July 24 is an important day for members of The Church of Jesus Christ of Latter-day Saints around the world. We celebrate Pioneer Day, when Brigham Young reached the Great Salt Lake Valley with the first of many wagon trains to cross the plains.
What led up to this arrival is an amazing story.
Members of the Church left their beautiful city of Nauvoo, Illinois, and their temple there, because of increasing persecution. It just wasn’t safe to stay.
The exodus began February 4, 1846, earlier than had been planned. The weather was beastly, and snow soon turned into heavy spring rains that left the rudimentary roads across Iowa impassible from the mud. Hosea Stout wrote on April 29, 1846, “This was an uncommonly wet rainy, muddy, miry disagreeable day. Very wet night last night the ground flooded in water[.]” Many of the people had left in such a hurry that they didn’t have necessary supplies. The majority of the pioneers were not country folk used to roughing it; they were townspeople: teachers, business- and tradesmen, so this difficult cross-country travel was a new and unpleasant experience for them.
Leader Brigham Young set up a daily schedule for the wagon trains to attempt better organization:
- 5 a.m. — bugle wake up, prayers, breakfast, cooking for the day
- 7 a.m. — head out (Each teamster and extra men are to carry loaded weapons at all times.)
- Noon — rest for the animals, cold dinner
- 8:30 p.m. — cold supper, prayers
- 9 p.m. — lights out
Wagons circled at night, with the animals grazing inside the circle. Or if the animals grazed outside, guards were posted.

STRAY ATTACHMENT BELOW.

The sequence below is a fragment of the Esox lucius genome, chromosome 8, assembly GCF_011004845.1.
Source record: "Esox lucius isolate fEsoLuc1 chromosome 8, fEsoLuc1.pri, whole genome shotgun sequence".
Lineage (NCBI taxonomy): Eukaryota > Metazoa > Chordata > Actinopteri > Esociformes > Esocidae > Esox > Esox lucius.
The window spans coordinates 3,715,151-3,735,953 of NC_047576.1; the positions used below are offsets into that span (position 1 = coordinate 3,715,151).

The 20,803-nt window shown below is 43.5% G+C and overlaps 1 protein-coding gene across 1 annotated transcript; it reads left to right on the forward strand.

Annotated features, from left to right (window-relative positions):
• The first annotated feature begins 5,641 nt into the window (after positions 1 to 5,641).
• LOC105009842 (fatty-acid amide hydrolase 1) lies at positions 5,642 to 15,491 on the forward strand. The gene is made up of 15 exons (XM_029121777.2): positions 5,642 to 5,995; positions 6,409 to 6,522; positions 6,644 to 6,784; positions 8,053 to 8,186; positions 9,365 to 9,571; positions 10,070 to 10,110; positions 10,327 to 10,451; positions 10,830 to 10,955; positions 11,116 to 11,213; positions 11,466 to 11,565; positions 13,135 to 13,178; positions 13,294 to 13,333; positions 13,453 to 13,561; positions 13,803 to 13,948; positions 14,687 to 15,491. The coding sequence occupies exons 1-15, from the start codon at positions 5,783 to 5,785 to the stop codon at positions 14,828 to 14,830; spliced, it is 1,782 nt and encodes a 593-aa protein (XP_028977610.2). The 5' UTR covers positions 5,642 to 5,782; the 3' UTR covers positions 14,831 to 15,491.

They set up a way-station at Winter Quarters — near Omaha, Nebraska — to allow the people to rest, purchase wagons and supplies and prepare to make the trek across the plains. They had to carry everything they needed with them; there were no Walmarts or Lowe’s waiting at the end of their trip to resupply them.
In early 1847, the first wagon trains headed out of Winter Quarters. Cooking on the trail was difficult. The women had to poke two forked sticks into the ground to hang the cookpot. Sometimes the sticks were not strong enough and the pot, food and all, would fall into the fire. People got used to eating food with ashes. The pioneers ate food that traveled well, such as bacon, beans, cheese, potatoes, bread, biscuits and dried fruit.
After dinner, wagons were cleaned and bedding set out. This was the only time for washing and mending, too. Each evening, the animals had to be fed and watered and any necessary repairs to equipment made. Work never ended on the trail.